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Integrated Photonics Processor Outperforms Wireless Systems

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MILAN, July 13, 2022 — An international team led by researchers at the Politecnico di Milano has devised a way to separate and distinguish optical beams even when the beams are superimposed, and even when the form in which the beams arrive at a destination is drastically changed and/or unknown. In the researchers’ design, the beams were separated in the optical domain and were simultaneously detected with negligible crosstalk  even when they shared the same wavelength and polarization.

The phenomenon is enabled by a programmable photonic processor built on a 5-mm2 chip that receives all optical beams through microscopic optical antennas integrated onto the chip. A network of integrated interferometers manipulates the beams and separates them on distinct optical fibers, which eliminates interference.

The device allowed information quantities of over 5000 GHz to be managed — a value that the research team said is at least 100× that which current high-capacity wireless systems can manage.

“A peculiarity of our photonic processor is that it can self-configure very simply, without the need for complex control techniques,” said Francesco Morichetti, head of the Photonic Devices Lab at the Politecnico di Milano. “This allows scalability to new versions of the device, capable of handling many beams at the same time, further increasing the transmission capacity. It is also able to adapt in real time to compensate for effects introduced by moving obstacles or atmospheric turbulence, allowing the establishment and maintenance of optimal optical connections.”

An international collaborations has developed a technique to separate and distinguish optical beams even if they are superimposed and the form in which they arrive at their destination is drastically changed and unknown. The development supports the ability to use on-chip designs in applications including precision positioning and self-driving cars. Courtesy of Politecnico di Milano.

 


An international collaboration has developed a technique to separate and distinguish optical beams even if they are superimposed and the form in which they arrive at their destination is drastically changed and unknown. The development supports the ability to use on-chip designs in applications including precision positioning and self-driving cars. Courtesy of Politecnico di Milano.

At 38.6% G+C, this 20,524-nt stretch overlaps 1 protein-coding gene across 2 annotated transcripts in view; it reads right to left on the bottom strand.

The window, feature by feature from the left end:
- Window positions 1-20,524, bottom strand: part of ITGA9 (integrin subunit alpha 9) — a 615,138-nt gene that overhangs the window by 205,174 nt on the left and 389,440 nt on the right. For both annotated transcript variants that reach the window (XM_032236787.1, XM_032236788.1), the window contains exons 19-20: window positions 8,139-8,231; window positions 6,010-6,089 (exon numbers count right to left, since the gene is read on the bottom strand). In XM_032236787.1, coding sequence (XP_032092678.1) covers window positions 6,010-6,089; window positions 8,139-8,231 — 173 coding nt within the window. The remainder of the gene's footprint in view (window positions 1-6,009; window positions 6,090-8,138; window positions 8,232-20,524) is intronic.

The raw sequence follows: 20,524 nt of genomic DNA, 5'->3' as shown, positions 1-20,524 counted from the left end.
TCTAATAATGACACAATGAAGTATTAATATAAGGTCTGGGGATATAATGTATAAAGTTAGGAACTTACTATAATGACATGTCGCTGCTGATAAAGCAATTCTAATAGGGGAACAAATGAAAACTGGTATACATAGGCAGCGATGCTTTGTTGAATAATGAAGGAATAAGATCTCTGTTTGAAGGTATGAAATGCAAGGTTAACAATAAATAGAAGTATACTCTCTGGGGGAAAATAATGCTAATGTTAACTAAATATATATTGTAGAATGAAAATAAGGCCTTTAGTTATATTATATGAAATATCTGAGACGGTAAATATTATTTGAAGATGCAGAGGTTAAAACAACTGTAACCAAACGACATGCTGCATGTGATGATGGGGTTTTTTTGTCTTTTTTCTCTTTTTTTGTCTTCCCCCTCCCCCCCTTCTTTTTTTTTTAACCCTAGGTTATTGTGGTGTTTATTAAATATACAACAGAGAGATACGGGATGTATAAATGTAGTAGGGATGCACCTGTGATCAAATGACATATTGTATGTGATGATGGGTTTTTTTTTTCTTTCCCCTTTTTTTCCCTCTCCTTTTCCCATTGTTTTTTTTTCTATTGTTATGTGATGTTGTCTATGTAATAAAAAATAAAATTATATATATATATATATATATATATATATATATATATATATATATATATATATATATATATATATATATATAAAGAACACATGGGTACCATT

Like in optical fibers, light in free space can travel in beams that take different shapes, or modes, with each mode carrying a flow of information. The generation, manipulation, and reception of more modes means more the transmission of more information.

However, free space is a more variable environment than an optical fiber, due to atmospheric agents that can alter the shape of light beams or otherwise affect them.

The researchers identified applications that require the advanced processing of free space optics beams: wavefront sensing, phase-front mapping and reconstruction, multiple-beam transmission and imaging through scattering media, and chip-to-chip optical wireless communications. Additionally, high-precision positioning and localization systems, such as self-driving cars, and sensors, remote object detection, portable and wearable devices, and biomedical applications are among those that require the advanced processing of optical beams, the researchers said.

Researchers from Stanford University, the Scuola Superiore Sant’Anna, and the University of Glasgow also participated.

The research was published in Light: Science & Applications (www.doi.org/10.1038/s41377-022-00884-8).

Photonics.com
Jul 2022
GLOSSARY
chip
1. A localized fracture at the end of a cleaved optical fiber or on a glass surface. 2. An integrated circuit.
scattering
Change of the spatial distribution of a beam of radiation when it interacts with a surface or a heterogeneous medium, in which process there is no change of wavelength of the radiation.
optical fiber
A thin filament of drawn or extruded glass or plastic having a central core and a cladding of lower index material to promote total internal reflection (TIR). It may be used singly to transmit pulsed optical signals (communications fiber) or in bundles to transmit light or images.
Research & TechnologyeducationCommunicationschipEuropeAmericasPolitecnico di Milanotelecomdatacomfree spacelight propagationfree space opticsscatteringpositioningSelf-driving carsoptical processingFiber Optics & Communicationsfiber opticsoptical fiberinformation processingphotonic processorintegrated photonics

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